Exercise-induced Asthma – the myths

I recently heard someone complaining that an athlete was using an inhaler during competition, insisting that it was cheating as the athlete was gaining an unfair advantage. Now my daughter has been using an inhaler to relieve the symptoms of exercise-induced asthma for more than 20 years, so I have seen first-hand what happens if she doesn’t use her inhaler before training or racing. There are three fallacies about the use of inhalers that I want to address:

  • Inhalers contain a steroid, which is a banned substance, so using an inhaler is performance-enhancing and hence is cheating.
  • Inhalers are now being used by athletes who don’t have asthma to boost their performance.
  • Using an inhaler during a race can give an extra boost.

Let us first look at what is exercise-induced asthma and why in might affect middle and long distance runners, particularly those doing cross country during the winter:

“During normal breathing, the air we take in is first warmed and moistened by the nasal passages. Because people tend to breathe through their mouths when they exercise, they are inhaling colder and drier air.

In exercise-induced asthma, the muscle bands around the airways are sensitive to these changes in temperature and humidity and react by contracting, which narrows the airway. This results in symptoms of exercise-induced asthma, which include:

  • Coughing with asthma
  • Tightening of the chest
  • Wheezing
  • Unusual fatigue while exercising
  • Shortness of breath when exercising

The symptoms of exercise-induced asthma generally begin within 5 to 20 minutes after the start of exercise, or 5 to 10 minutes after brief exercise has stopped.” (https://www.webmd.com/asthma/guide/exercise-induced-asthma#1)

Let’s now look at the first fallacy, that inhalers contain steroids that are performance enhancing. Inhalers, such as Ventolin or salbutamol, which are regularly prescribed to relieve exercise-induced asthma do indeed contain a steroid but not the banned anabolic steroids. “Despite their name, most people with asthma are aware that corticosteroids—that can either be taken as an inhaler, or may be taken as a pill, prednisone, in more severe situations—are not the same as the “steroids” that athletes use for enhancing performance—known as anabolic steroids. Corticosteroids taken by those with asthma simply reduce inflammation in the body, while anabolic steroids have a host of effects that can be performance enhancing.” (https://asthma.net/living/exercise-elite-athletes-anti-doping-and-fair-play/)

So can you fall foul of anti-doping regulations by using an inhaler too many times in a day? The following quotation is taken from a World Anti-Doping Agency guidelines (published on 19 January 2019), where one puff of salbutamol inhaler delivers a dose of approximately 100 micrograms:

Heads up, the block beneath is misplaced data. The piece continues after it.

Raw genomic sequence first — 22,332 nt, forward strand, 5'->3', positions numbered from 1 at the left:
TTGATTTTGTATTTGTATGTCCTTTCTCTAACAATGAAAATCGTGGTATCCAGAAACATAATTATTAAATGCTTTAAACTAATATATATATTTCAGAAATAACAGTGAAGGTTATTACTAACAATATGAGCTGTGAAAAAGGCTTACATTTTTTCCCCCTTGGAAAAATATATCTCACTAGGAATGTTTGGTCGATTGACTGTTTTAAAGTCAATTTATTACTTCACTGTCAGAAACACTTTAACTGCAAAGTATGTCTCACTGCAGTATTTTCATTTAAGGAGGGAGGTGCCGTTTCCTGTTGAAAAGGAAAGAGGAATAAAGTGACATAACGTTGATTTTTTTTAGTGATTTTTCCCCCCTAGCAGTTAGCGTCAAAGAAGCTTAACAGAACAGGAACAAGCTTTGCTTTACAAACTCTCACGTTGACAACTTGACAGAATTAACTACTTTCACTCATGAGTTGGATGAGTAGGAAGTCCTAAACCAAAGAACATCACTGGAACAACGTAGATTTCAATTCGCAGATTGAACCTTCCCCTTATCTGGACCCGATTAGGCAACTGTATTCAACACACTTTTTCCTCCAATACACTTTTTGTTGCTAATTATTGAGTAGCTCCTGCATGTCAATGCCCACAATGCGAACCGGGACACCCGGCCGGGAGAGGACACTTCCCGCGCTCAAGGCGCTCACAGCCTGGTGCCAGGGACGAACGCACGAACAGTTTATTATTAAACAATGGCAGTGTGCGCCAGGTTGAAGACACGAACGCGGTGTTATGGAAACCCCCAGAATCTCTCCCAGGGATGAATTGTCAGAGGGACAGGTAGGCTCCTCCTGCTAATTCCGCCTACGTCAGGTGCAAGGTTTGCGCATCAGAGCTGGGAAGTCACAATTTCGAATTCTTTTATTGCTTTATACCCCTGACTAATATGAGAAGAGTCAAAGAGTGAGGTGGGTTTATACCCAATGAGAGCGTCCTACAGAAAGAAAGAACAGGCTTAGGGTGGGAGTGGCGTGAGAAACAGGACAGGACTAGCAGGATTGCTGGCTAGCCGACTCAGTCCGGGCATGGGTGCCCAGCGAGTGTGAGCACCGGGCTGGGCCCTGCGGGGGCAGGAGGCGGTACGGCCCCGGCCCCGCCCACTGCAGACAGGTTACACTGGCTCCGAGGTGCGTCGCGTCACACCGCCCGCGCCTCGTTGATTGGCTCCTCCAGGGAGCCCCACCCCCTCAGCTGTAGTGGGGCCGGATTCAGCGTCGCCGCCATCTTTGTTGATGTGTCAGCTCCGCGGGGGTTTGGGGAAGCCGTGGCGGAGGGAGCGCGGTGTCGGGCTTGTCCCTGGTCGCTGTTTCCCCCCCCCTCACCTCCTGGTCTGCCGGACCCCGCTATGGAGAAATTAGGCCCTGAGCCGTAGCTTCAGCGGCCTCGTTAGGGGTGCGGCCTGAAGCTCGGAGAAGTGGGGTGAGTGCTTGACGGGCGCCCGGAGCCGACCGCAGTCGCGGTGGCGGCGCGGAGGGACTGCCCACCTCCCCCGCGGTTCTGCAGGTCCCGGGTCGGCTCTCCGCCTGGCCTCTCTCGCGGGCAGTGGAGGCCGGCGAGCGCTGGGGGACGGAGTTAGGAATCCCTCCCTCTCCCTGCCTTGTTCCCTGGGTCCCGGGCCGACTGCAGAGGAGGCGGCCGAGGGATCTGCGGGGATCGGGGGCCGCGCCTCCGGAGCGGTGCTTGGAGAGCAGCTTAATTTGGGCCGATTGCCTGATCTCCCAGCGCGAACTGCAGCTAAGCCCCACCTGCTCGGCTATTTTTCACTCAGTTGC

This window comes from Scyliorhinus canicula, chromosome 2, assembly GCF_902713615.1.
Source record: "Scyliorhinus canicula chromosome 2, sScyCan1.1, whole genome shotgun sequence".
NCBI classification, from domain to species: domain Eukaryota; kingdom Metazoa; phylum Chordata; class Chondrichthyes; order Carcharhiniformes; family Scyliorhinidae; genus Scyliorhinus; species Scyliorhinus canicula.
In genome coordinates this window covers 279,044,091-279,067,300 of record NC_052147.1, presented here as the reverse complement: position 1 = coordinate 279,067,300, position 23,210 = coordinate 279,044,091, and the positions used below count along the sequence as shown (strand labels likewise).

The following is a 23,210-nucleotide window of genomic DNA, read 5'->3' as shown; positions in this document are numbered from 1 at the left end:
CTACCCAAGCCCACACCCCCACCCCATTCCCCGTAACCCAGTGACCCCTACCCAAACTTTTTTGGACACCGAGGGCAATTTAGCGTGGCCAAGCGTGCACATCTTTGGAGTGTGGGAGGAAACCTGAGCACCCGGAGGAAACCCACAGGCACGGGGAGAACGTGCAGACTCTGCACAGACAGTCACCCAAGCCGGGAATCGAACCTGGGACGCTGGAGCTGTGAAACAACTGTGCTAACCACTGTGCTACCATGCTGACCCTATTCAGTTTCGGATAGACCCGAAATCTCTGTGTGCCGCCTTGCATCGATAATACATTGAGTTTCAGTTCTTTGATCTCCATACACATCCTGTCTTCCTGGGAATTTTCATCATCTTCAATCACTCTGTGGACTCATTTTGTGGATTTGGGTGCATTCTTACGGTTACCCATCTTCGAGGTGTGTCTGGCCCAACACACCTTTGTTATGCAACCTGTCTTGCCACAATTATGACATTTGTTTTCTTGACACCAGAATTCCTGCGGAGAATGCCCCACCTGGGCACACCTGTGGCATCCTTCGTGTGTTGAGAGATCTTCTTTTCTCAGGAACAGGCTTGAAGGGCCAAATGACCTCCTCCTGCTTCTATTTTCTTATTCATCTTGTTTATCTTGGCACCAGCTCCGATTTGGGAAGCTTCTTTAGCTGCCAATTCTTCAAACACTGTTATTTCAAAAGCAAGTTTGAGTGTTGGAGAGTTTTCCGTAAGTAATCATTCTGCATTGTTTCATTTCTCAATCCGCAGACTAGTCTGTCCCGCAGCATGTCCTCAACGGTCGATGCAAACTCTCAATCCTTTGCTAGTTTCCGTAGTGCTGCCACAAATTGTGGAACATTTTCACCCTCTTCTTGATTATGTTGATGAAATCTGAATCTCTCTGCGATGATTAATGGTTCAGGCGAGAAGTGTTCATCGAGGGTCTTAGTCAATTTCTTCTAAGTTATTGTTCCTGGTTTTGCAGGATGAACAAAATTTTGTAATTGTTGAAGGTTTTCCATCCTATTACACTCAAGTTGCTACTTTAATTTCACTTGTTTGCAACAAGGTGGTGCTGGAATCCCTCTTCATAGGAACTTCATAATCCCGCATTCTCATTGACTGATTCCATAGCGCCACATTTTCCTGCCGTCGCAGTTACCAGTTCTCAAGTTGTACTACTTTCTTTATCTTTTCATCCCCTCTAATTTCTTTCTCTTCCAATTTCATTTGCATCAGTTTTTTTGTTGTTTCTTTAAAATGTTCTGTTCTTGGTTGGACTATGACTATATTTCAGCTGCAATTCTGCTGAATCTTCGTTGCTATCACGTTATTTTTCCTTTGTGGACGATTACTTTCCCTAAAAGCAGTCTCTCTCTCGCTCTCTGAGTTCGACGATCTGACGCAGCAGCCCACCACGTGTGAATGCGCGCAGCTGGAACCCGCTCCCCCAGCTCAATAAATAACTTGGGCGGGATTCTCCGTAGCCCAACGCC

“Inhaled salbutamol is not prohibited at maximum doses of 1,600 micrograms over 24 hours; in divided doses not to exceed 800 micrograms over 12 hours. However, the presence of salbutamol in the urine in excess of 1000 ng/mL is presumed not to be a therapeutic use of the substance and will be considered as an adverse analytical finding. The athlete would then need to document the details of his/her medical condition and medication use. The athlete may then be required to prove, by a controlled pharmacokinetic study (see Annex 2) that the abnormal test result was the consequence of the use of a therapeutic dose (maximum 1600 micrograms over 24 hours in divided doses not to exceed 800 micrograms over 12 hours starting from any dose) of inhaled salbutamol.” (https://www.wada-ama.org/sites/default/files/resources/files/tuec_asthma_17012019_en.pdf)

The second fallacy is that inhalers are being used by non-asthmatic athletes to gain advantage. There is a study reported in the British Medical Journal of a trial with 36 healthy non-asthmatic athletes, in which some of the athletes were given salbutamol, while others were given a placebo (a substance that looks the same as the salbutamol but has no effect). The conclusion of the study was “Inhaled salbutamol did not improve peak oxygen uptake in healthy, non-asthmatic, non-athlete individuals compared with placebo.” You can see the article at https://www.ncbi.nlm.nih.gov/pubmed/30233808

You could also look at https://www.outsideonline.com/1783866/will-inhaler-enhance-my-performance

The third fallacy is that asthmatic athletes can get a boost by using an inhaler during exercise. Can using an inhaler while running be effective? Those who have contacts with asthmatics know that the use of an inhaler requires the athlete to inhale the substance and keep it within their bodies for a time so that the substance diffuses into the lungs in order to have an effect. If you are breathing heavily while running, the inhalant would go in and then straight out again before it could have any effect. This observation was confirmed by a local GP. Carrying an inhaler can be essential if the risk of an asthma attack during exercise is increased, but you would only normally use it after stopping the exercise.

Finally, if you want to understand how prevalent exercise-induced asthma is in elite athletes, such as Paula Ratcliffe, you can read a recent article in the Guardian:

https://www.theguardian.com/society/2014/dec/28/asthma-elite-athletes-study-swimmers-cyclist-eid

Mick Bromilow

Chair, Marshall Milton Keynes

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